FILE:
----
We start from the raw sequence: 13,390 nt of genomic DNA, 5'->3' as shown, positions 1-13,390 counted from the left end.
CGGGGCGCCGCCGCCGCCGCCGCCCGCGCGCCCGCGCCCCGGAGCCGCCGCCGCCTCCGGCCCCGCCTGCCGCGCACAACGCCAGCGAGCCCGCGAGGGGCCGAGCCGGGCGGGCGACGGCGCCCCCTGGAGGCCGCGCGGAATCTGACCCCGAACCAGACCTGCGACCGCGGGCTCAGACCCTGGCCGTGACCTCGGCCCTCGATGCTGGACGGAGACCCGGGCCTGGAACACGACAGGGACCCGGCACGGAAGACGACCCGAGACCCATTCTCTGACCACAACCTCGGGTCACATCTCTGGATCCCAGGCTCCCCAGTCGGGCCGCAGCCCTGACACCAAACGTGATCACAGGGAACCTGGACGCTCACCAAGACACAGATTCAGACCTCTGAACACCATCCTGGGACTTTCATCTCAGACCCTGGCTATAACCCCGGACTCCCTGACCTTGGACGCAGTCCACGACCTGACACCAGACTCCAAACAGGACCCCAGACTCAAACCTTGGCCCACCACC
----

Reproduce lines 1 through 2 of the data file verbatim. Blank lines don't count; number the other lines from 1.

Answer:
We start from the raw sequence: 13,390 nt of genomic DNA, 5'->3' as shown, positions 1-13,390 counted from the left end.
CGGGGCGCCGCCGCCGCCGCCGCCCGCGCGCCCGCGCCCCGGAGCCGCCGCCGCCTCCGGCCCCGCCTGCCGCGCACAACGCCAGCGAGCCCGCGAGGGGCCGAGCCGGGCGGGCGACGGCGCCCCCTGGAGGCCGCGCGGAATCTGACCCCGAACCAGACCTGCGACCGCGGGCTCAGACCCTGGCCGTGACCTCGGCCCTCGATGCTGGACGGAGACCCGGGCCTGGAACACGACAGGGACCCGGCACGGAAGACGACCCGAGACCCATTCTCTGACCACAACCTCGGGTCACATCTCTGGATCCCAGGCTCCCCAGTCGGGCCGCAGCCCTGACACCAAACGTGATCACAGGGAACCTGGACGCTCACCAAGACACAGATTCAGACCTCTGAACACCATCCTGGGACTTTCATCTCAGACCCTGGCTATAACCCCGGACTCCCTGACCTTGGACGCAGTCCACGACCTGACACCAGACTCCAAACAGGACCCCAGACTCAAACCTTGGCCCACCACC